as a student of world renowned biologist E.O. Wilson. E.O. WILSON: Holy Moses. Oh, my God. OK. Quick, quick quick. Oh, God. Let’s quickly get them. Oh, that’s completely new to me. SPEAKER 1: Yeah. LEANNE ALONSO: You know,
I was fortunate to work with E.O. Wilson for
my PhD work and that’s all I’ve got into ants. I told him I wanted to
go into conservation. And he told me that I
should get a good founding in biology and in
taxonomy of ants and then go into
conservation later. So that’s what I did. When I first saw an
ant in the microscope I couldn’t believe it. I was like, no way. Is that what they look like? Their heads are all different. Some are triangular. Some are square. Some are round. Some ants are totally smooth. No hair. Some ants have tons of hairs. Some have big spines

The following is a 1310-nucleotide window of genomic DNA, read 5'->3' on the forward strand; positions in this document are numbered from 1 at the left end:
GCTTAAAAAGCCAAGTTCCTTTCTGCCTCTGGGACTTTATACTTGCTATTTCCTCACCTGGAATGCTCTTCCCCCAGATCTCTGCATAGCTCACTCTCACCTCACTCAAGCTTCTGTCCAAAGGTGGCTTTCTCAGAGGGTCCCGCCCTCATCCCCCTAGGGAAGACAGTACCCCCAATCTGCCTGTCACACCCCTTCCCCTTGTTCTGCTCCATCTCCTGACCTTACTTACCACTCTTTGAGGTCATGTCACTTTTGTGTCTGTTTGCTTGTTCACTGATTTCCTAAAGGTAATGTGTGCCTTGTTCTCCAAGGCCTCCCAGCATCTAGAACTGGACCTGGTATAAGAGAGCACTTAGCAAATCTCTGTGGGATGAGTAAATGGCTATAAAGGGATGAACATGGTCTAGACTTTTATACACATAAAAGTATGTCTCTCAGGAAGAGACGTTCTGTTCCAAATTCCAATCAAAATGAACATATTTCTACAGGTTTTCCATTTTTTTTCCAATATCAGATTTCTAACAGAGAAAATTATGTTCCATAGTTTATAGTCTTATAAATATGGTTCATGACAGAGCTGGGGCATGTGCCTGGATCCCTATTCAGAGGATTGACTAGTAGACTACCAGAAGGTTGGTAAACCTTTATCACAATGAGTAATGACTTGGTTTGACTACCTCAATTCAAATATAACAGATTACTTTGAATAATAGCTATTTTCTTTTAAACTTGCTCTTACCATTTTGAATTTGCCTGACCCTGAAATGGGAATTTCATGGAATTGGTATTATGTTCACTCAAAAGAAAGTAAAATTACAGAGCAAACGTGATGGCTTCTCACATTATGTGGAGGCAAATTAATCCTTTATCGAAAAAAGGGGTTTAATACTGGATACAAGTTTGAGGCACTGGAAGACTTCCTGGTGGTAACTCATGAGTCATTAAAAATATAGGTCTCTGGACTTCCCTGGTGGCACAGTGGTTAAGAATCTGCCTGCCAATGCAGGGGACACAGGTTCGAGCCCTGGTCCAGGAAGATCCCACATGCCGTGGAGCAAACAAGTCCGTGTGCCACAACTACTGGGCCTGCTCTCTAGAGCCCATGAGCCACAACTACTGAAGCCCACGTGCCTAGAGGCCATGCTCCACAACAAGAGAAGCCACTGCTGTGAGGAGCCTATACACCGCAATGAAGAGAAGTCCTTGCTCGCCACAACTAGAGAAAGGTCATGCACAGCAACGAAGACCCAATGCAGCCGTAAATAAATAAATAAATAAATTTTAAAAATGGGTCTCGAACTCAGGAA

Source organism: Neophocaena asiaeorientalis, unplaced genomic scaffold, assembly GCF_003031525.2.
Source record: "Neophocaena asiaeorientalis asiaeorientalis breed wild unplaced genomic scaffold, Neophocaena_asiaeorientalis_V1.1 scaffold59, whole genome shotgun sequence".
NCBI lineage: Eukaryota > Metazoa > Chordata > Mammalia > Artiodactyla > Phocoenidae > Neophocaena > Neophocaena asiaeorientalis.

all over them. So I had no idea that any
of them looked like that. So many species out there that
we don’t know where they are. We don’t know what
they’re doing. We don’t know anything
about their behavior. And so there’s a lot of research
still to be done on them. SPEAKER 1: So how
do you study ants? LEANNE ALONSO: I
put out some baits. Just sugar water and
then a cotton ball. Some are sugar loving
that collect nectar from flowers or nectarines
on plants or the honey dew. And then I also put
on olive oil baits, because some ants
really like the fatty– fatty things usually they
would get in insects. So yeah, some ants which
are more predators, they like the protein. They’ll go for the
amino acid baits. But most ants are
kind of scavengers. So they would eat insects or